Aces on Bridge — Daily Columns

The Aces on Bridge: Saturday, January 28th, 2017

Few things are brought to a successful issue by impetuous desire, but most by calm and prudent forethought.

Thucydides


W North
N-S ♠ A K 7 2
 9 6 5
 7 6
♣ K 8 6 4
West East
♠ 9 5 4
 A J 7 2
 J
♣ J 10 9 5 3
♠ J 10 8
 Q 8 4 3
 Q 10 5
♣ Q 7 2
South
♠ Q 6 3
 K 10
 A K 9 8 4 3 2
♣ A
South West North East
  Pass Pass Pass
3 NT All pass    

♣J

After three passes, both Souths in a team game had no ambitions beyond game facing a passing partner, so they opened and closed the auction with a call of three no-trump. This normally shows a solid seven-card minor and few high cards in the other suits. But third or fourth in hand, other considerations apply.

At both tables the opening lead was the club jack, won by South’s ace. One declarer led out diamonds from the top, then played a third diamond to East’s queen. East appreciated that the most likely chance of defeating the game lay in hearts, and returned the three. South rose with the king, captured by the ace, and West continued with the heart jack, so the defenders emerged with five tricks. It wouldn’t have helped if South had divined to play low on the first heart.

The second declarer worked out the necessity to keep East off lead, so he entered dummy with a spade and led a diamond. When East played low, he inserted the nine as a form of a safety play. He was prepared to invest a diamond trick to achieve the avoidance play he wanted.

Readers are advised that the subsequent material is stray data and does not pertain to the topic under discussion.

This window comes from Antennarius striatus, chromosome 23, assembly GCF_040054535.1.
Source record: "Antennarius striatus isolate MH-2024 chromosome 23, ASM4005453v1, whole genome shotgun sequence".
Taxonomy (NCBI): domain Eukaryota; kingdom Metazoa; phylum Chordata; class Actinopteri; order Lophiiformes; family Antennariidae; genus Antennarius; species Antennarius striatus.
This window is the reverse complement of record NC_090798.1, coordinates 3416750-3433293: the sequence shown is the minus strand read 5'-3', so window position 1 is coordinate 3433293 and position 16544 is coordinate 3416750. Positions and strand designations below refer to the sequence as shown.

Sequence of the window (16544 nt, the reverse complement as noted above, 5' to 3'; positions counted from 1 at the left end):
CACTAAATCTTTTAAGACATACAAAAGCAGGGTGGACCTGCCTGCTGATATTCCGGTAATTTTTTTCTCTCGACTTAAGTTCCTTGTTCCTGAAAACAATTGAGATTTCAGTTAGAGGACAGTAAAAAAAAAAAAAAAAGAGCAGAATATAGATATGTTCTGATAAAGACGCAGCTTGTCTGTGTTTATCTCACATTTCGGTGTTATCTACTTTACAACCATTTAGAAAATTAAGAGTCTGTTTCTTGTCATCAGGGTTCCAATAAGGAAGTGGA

West won with his jack, but could not attack hearts profitably from his side of the table. He returned a club, and South soon wrapped up 11 tricks. It would not have helped if East had put up the queen or 10 of diamonds. South would have won in hand, then returned to dummy and finessed again – and now he emerges with 12 tricks.



It is sensible to play an artificial negative on this auction (whether you play that as two hearts or two no-trump is up to you). But even if you play three clubs as natural and game-forcing, you should bid four clubs with this hand, setting clubs as trump and showing at least a sliver of slam interest. Let partner take it from there.

BID WITH THE ACES

♠ A K 7 2
 9 6 5
 7 6
♣ K 8 6 4
South West North East
  Pass 1 ♣ Pass
1 ♠ Pass 2 Pass
?      

For details of Bobby Wolff’s autobiography, The Lone Wolff, contact theLoneWolff@bridgeblogging.com. If you would like to contact Bobby Wolff, please leave a comment at this blog. Reproduced with permission of United Feature Syndicate, Inc., Copyright 2017. If you are interested in reprinting The Aces on Bridge column, contact reprints@unitedmedia.com.

The Aces on Bridge: Friday, January 27th, 2017

Wherefore thou be wise, Cleave ever to the sunnier side of doubt.

Lord Tennyson


W North
N-S ♠ K 7 5 2
 8 6 4
 10 8 5
♣ 7 3 2
West East
♠ 9 6
 10 3
 7 4
♣ K J 10 9 8 6 4
♠ J 10 8 3
 J 9 7 5
 9 6 3 2
♣ 5
South
♠ A Q 4
 A K Q 2
 A K Q J
♣ A Q
South West North East
  3 ♣ Pass Pass
6 NT All pass    

7